animal bone

First Comes the Fieldwork, Then Comes the Cleaning

My Day of Archaeology was spent following up on some recent fieldwork I conducted on the south coast of British Columbia.  Fieldwork is only one part of archaeological work.  The second and equally important part is lab work.  Lab work gives us the chance to clean up what we’ve just found in the field and look for all the little details we hadn’t noticed before.  Sometimes we end up finding another artifact in our muddy faunal collection.  Sometimes an artifact becomes just another piece of faunal bone.  You never know until you get those collections clean!

Me (brown hair) conducting the fieldwork that brought me to my Day of Archaeology

I recently spent some time in southern British Columbia as part of a large field project I’ve been a member of for a few years.  This year was different, however, because some of my own grad school research was also tied into our field season.  For those of you who follow me on Twitter or have read my blog, you’ve probably heard me talking about glass beads.  A lot of talking.  And a lot of glass beads.  This year in the field I wanted to do a little bit of follow up work by putting in a small excavation unit to try to better determine the stratigraphy of the area where the glass beads were found.  Or find out of there was any noticeable stratigraphy at all.  Research spoiler: there was, but it wasn’t the most noticeable.

During the course of this small excavation, archaeological finds were inevitable, given the rich history of the site and surrounding area.  Plus our excavation was going through shell midden.  In BC archaeology, shell midden plays a significant role and where we find shell midden we find artifacts and other archaeological materials.  One of the wonderful things about shell midden is that it preserves bone beautifully, so we often find a lot of fauna.  This small excavation was no exception to that.  In addition to the faunal bones, we also found one bone point, several small pieces of slate (which has no nearby source, so by default its presence is because someone brought it to that site), one more glass bead, and several small glass bead fragments.

My little cleaning station

These collections were brought back to Ontario with me (with full permission of the Indigenous nation we closely work with) and were in need of some cleaning.  Which brings me to my Day of Archaeology.  I started my day by pulling out my trusty cleaning tools and setting up a little cleaning station.  Some people go high-tech.  I like to stay low-tech.  All I needed was an Ikea clothes drying rack, a screen with some window mesh, a small plastic bin, a tooth brush, a toothpick, a small sieve, and water.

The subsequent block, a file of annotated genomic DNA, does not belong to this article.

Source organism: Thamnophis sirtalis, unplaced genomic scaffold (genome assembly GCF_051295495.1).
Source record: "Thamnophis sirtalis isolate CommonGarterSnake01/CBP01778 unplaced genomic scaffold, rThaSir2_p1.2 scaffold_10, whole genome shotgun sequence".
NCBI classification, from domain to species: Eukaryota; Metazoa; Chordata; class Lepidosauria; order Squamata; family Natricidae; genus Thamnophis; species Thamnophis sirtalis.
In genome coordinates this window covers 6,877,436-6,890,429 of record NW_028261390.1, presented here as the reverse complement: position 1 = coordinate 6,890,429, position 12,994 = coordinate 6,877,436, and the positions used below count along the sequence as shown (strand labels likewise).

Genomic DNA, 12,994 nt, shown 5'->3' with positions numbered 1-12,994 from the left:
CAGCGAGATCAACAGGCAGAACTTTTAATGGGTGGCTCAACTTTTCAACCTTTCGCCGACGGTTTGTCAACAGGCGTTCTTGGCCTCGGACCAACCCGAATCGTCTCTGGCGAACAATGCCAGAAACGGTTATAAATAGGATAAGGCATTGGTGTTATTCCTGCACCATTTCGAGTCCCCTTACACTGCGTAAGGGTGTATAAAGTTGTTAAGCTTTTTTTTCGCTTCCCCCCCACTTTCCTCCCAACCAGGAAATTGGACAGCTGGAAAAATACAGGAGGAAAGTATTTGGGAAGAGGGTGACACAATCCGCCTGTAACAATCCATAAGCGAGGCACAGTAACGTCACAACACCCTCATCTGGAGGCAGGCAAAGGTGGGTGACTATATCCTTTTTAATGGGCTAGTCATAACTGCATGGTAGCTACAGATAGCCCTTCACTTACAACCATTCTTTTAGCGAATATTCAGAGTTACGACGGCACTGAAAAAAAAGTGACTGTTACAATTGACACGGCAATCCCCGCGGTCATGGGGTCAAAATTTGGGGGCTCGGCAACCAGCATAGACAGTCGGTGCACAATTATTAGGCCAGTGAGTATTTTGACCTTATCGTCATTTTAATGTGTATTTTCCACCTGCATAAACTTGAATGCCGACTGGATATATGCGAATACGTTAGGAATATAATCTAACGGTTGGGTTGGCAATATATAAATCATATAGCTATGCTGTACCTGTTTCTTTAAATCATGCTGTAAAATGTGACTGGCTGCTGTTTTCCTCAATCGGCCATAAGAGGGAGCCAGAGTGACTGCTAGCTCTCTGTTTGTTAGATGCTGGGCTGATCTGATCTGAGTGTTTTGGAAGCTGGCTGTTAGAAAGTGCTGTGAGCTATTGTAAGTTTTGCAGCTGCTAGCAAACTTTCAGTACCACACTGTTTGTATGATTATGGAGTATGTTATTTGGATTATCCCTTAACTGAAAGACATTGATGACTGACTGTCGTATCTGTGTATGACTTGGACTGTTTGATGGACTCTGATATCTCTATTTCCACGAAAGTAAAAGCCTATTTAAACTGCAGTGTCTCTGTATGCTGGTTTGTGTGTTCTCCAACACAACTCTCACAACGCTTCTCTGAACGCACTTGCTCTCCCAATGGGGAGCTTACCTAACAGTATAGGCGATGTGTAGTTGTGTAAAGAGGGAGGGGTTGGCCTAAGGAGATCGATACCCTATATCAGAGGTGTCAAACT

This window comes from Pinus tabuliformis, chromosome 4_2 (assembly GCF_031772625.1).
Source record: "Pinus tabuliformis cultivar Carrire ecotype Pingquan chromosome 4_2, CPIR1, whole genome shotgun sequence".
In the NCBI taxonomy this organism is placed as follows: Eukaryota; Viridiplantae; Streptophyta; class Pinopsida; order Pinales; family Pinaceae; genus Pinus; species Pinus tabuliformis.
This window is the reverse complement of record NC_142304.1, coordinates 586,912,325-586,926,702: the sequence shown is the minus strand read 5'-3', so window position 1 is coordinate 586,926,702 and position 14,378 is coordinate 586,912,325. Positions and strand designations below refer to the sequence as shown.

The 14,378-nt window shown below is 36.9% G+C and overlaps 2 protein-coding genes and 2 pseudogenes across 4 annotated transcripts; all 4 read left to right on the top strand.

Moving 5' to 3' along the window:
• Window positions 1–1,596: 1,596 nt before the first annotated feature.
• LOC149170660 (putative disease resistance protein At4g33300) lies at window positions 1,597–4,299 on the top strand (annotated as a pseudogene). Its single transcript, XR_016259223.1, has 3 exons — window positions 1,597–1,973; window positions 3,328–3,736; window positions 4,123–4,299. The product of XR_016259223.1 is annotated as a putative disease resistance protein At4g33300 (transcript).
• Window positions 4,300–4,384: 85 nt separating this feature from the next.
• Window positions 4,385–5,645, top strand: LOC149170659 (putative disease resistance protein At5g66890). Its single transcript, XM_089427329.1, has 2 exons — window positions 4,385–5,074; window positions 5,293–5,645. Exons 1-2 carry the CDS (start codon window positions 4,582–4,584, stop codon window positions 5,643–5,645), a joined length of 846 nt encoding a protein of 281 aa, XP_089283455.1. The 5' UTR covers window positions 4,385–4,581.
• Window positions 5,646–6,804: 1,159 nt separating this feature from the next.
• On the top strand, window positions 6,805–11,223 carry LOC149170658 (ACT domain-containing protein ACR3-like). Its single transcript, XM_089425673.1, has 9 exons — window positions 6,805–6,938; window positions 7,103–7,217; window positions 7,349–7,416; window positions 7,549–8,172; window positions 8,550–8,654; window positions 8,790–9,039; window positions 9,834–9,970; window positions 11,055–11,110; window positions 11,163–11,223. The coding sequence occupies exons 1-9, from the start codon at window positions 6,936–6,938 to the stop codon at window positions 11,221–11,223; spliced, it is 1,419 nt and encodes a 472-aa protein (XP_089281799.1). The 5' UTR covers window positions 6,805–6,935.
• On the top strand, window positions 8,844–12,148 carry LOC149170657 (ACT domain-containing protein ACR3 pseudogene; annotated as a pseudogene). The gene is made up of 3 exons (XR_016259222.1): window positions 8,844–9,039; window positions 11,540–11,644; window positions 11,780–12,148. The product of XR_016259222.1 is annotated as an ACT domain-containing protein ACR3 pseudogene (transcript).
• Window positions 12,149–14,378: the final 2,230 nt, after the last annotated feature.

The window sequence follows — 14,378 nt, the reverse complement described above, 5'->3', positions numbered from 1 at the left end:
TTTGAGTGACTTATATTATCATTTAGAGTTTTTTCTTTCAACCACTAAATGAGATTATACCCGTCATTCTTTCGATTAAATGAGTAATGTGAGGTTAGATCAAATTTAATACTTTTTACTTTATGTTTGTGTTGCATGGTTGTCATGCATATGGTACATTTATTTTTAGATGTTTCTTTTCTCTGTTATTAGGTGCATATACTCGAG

I started with the fauna first, seeing as how it takes the longest amount of time to dry.  Fauna can be a little tricky to clean.  If the cancellous bone (that spongey stuff inside of bones) is exposed it tends to be easily destroyed by toothbrush and water.  Other bones are simply too small and fragile to clean super thoroughly.  I put some of the bones into the small sieve and dipped them in the water to start.  Then, one at a time, I used a toothbrush to gently brush away the first from the bones large and sturdy enough to do so.  Following the fauna I turned my attention to the small slate pieces first, paying close attention to any sort of striations I might see on the surface of the slate (which indicates it was worked beyond simply being brought to the site).  My final bit of cleaning time was spent on the glass bead and bead fragments.  Using the toothpick, I carefully cleaned the dirt out from inside of the fragile, hollow bead.  I then carefully used the toothbrush on the small fragments.  Several hours later (you’d be surprised

The red fox mandible – notice the straight cut on the left side?

by how long cleaning can take), I had everything clean!

While nothing has been analyzed in depth yet, what I have I learned from the newly cleaned collections?